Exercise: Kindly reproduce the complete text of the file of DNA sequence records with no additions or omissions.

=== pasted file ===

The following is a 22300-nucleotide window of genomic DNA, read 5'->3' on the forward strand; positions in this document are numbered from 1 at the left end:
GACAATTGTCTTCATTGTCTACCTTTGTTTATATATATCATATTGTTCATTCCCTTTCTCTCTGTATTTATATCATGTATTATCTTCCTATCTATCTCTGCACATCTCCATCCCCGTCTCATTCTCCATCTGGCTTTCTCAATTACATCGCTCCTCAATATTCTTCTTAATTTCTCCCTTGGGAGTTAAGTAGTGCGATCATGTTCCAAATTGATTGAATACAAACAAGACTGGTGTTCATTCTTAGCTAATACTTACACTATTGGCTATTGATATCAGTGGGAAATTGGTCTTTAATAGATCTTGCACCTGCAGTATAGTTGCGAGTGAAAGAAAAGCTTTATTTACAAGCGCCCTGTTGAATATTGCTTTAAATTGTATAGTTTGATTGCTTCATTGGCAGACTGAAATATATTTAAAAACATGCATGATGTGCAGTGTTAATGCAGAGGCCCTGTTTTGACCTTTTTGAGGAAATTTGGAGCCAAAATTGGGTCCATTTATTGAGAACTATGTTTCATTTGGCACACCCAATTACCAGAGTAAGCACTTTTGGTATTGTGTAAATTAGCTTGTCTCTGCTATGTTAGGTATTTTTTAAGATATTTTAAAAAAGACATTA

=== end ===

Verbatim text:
The following is a 22300-nucleotide window of genomic DNA, read 5'->3' on the forward strand; positions in this document are numbered from 1 at the left end:
GACAATTGTCTTCATTGTCTACCTTTGTTTATATATATCATATTGTTCATTCCCTTTCTCTCTGTATTTATATCATGTATTATCTTCCTATCTATCTCTGCACATCTCCATCCCCGTCTCATTCTCCATCTGGCTTTCTCAATTACATCGCTCCTCAATATTCTTCTTAATTTCTCCCTTGGGAGTTAAGTAGTGCGATCATGTTCCAAATTGATTGAATACAAACAAGACTGGTGTTCATTCTTAGCTAATACTTACACTATTGGCTATTGATATCAGTGGGAAATTGGTCTTTAATAGATCTTGCACCTGCAGTATAGTTGCGAGTGAAAGAAAAGCTTTATTTACAAGCGCCCTGTTGAATATTGCTTTAAATTGTATAGTTTGATTGCTTCATTGGCAGACTGAAATATATTTAAAAACATGCATGATGTGCAGTGTTAATGCAGAGGCCCTGTTTTGACCTTTTTGAGGAAATTTGGAGCCAAAATTGGGTCCATTTATTGAGAACTATGTTTCATTTGGCACACCCAATTACCAGAGTAAGCACTTTTGGTATTGTGTAAATTAGCTTGTCTCTGCTATGTTAGGTATTTTTTAAGATATTTTAAAAAAGACATTA